i appreciate your contributing to this important discussion on how can we make in process better. one -- i'm in my third term. i got to tell you i think everybody in congress understands for the most part the significance of the debt that we face and the how unsustainable this is. one of the biggest things that i have heard ever since i got here was we can't do a whole lot about it with only 30% of the budget. there is the mandatory versus discretionary spending question is one that's just been a really difficult obstacle in order for us to get our fiscal house in order. so i guess i would like all of you to -- if you have some thoughts about how we could
crack that nut and how we could move forward in this discussion so that we have better control over our spending and our revenue. i know politically it's a minefield. it's a difficult thing. . but it seems to me that if we are ever going to get our arms around this we have to address it. and so in the short amount of time we have, is there -- i know mr. hoagland in your testimony that i was unable to listen to firsthand but reading there was an effort of domeneci riff lynn report that mentioned this so maybe start with you. >> thank you, congressman. yes the domeneci riff lynn had ten major recommendations. first of all. biennial budgeting and appropriating but also to do the total budget as you say not just
folk on one third. we did talk about what congressman tiemons was talk bag, setting some goal, having congress agree to a gel not necessarily a constitutional amendment for balanced budget but the goal of reducing the debt to gdp to a fixed number. if you were to do that and make that law and consequences of not hitting those numbers something like it didn't work oh out the way we thought it would like graham ruddman holgs that there are serious consequences of not meeting the goals. i think that's a way of making the process stronger is to do what mr. tiemons suggested here is to set a goal, five years, ten years, 15 years out where we hit the target. we'll force you to look not just at discretionary spending it will force you to look at the total budget. >> i'd add again from the convergence group perspective, that leads towards an outso we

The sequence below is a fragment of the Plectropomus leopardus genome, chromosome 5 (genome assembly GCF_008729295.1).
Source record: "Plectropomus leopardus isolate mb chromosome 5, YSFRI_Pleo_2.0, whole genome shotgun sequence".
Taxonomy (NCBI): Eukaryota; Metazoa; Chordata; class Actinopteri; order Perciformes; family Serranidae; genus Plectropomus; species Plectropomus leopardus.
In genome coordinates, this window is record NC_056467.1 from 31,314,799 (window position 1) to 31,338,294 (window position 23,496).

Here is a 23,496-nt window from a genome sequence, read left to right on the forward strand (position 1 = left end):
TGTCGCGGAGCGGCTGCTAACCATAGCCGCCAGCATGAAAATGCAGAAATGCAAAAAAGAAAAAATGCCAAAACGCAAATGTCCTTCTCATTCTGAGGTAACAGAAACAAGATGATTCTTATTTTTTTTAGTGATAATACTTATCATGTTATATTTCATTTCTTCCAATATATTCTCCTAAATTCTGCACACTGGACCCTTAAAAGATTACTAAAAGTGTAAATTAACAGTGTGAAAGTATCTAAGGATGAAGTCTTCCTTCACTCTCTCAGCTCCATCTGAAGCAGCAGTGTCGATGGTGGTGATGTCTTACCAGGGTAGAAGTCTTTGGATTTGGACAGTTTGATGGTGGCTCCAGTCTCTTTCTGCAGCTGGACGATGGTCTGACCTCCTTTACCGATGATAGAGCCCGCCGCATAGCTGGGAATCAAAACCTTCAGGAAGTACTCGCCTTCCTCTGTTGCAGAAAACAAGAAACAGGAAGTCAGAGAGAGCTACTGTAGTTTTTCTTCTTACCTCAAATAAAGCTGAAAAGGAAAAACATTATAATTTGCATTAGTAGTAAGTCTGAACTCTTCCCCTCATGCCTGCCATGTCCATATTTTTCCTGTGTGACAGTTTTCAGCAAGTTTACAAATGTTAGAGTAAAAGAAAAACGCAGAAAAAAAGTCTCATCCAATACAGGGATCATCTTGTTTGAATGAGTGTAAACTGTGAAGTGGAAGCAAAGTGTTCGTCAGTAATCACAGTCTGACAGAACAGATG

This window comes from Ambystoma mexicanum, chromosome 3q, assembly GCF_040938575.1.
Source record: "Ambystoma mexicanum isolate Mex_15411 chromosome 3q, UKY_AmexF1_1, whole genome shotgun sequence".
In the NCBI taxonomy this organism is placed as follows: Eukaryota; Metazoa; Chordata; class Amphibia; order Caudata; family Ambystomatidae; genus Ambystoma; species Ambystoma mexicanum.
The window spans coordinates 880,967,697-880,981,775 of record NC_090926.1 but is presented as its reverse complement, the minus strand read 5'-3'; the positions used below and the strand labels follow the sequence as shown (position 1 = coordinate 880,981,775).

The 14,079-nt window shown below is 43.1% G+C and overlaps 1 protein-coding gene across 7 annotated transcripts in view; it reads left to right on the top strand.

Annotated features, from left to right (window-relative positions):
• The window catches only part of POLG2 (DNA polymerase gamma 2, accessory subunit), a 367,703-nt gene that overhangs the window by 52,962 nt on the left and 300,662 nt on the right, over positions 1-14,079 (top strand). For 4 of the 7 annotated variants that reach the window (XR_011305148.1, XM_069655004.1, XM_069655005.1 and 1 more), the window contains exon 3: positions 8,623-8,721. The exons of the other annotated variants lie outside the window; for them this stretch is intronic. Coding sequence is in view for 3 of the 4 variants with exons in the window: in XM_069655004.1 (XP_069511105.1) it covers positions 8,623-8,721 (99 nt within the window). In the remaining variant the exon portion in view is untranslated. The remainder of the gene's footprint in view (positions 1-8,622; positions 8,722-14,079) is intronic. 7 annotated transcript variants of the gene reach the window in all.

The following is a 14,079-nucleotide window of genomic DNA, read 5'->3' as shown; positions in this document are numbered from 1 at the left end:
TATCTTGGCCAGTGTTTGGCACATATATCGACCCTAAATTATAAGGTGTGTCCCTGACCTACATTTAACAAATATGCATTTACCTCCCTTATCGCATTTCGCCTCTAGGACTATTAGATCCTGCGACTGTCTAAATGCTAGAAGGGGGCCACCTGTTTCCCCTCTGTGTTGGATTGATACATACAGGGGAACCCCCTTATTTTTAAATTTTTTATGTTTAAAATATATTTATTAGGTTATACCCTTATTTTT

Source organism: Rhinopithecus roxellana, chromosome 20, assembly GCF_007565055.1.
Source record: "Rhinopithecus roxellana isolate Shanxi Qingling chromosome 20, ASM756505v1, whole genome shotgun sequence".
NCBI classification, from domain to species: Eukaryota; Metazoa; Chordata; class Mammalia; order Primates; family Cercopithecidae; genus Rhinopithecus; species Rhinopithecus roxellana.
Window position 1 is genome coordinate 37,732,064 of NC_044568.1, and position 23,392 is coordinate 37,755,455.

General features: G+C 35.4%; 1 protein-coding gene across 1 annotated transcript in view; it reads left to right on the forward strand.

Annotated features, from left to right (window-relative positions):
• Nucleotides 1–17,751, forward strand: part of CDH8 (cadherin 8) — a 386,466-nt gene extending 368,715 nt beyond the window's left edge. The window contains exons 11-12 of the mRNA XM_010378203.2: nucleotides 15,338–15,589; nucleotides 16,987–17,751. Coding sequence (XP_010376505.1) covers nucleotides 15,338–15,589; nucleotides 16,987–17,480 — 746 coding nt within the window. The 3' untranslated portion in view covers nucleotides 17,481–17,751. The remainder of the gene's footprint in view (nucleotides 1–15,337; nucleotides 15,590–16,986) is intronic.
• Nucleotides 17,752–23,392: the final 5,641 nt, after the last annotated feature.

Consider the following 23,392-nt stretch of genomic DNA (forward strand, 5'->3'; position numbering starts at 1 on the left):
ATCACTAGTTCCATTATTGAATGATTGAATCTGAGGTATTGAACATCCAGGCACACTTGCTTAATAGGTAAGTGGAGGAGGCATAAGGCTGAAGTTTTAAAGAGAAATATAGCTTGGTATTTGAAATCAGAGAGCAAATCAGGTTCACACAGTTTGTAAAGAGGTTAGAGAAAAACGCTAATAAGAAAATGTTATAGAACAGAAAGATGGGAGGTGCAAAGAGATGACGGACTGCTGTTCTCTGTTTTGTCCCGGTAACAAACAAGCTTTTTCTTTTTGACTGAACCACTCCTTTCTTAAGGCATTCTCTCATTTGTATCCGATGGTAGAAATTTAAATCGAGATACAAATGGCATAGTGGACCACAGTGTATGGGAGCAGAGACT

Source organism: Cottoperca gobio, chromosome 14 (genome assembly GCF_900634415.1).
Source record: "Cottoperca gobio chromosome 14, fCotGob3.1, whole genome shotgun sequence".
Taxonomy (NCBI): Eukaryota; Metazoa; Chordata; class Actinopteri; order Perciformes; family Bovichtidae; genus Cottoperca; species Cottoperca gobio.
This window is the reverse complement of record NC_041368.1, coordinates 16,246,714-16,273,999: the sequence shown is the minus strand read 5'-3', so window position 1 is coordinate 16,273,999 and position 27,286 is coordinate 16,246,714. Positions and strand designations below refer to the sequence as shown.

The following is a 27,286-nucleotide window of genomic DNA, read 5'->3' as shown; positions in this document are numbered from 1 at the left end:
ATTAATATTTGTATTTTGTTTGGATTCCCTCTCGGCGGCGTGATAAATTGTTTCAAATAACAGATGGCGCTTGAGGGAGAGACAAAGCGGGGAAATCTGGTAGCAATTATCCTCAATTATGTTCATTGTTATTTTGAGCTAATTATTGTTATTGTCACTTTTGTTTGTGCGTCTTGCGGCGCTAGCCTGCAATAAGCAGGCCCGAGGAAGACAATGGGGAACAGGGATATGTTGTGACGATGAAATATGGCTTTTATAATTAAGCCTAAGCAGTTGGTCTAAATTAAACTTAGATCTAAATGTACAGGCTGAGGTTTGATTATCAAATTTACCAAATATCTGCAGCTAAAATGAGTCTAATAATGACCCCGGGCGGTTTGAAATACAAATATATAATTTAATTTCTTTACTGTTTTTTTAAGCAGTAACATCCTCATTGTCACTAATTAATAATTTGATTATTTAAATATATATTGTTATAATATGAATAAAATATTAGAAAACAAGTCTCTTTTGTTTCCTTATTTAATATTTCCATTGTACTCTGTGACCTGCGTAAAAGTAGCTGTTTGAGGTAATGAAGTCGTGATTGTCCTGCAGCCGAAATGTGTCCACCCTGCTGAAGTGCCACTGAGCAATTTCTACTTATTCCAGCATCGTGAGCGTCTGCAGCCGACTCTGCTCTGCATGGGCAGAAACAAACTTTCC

didn't get deep into it. you asked what can you do? that's the point. reform the process so the process works so you can actually have that discussion. year after year after year after year. because if you're not asking the discussion year after year in a way that leads to a policy outcome you're punning, you're punting every time. that was our perspective. and, again, we are talking about groups here that are -- very right leaning to left leaning and some in the middle. process we could all come around. if we can fix the process you can take on a big major issue such has that regardless of perspective and how much debt we shall have. >> ms. lynch. >> i would just say i think it's a great point. most people think of the budget process as an abel process when in reality about 7 oh% of the budget is actually fixed. so i think that it could be helpful to look at the 80s and 90s when the 80s and 90s, the idea was that you would use a budget resolution to look at discretionary spending but also look at mandatory spending and
revenues. you would look at that as a whole and look at what would be an appropriate amount for a deficit. and then congress would use the budget resolution and then trigger the budget reconciliation process and use the budget reconciliation process to make changes to mandatory spending and revenue in a way that would be projected to reduce the deficit. and so knows tools are still available to congress. and you know, i just think the '80s and '90s are a god example because you had the chambers controlled by different parties. the branchs of government controlled by different parties appear they were still utilizing those tools. >> and i just add to that. because that's exactly -- no surprise coming from the bipartisan policy center that this means both sides giving up something. i lose my credentials as a republican staffer. but i say revenues have to be on the table. i don't think you can all do this on the spending side on the mandatory side or discretionary side to get to anywhere close to reducing the debt to gdp figure.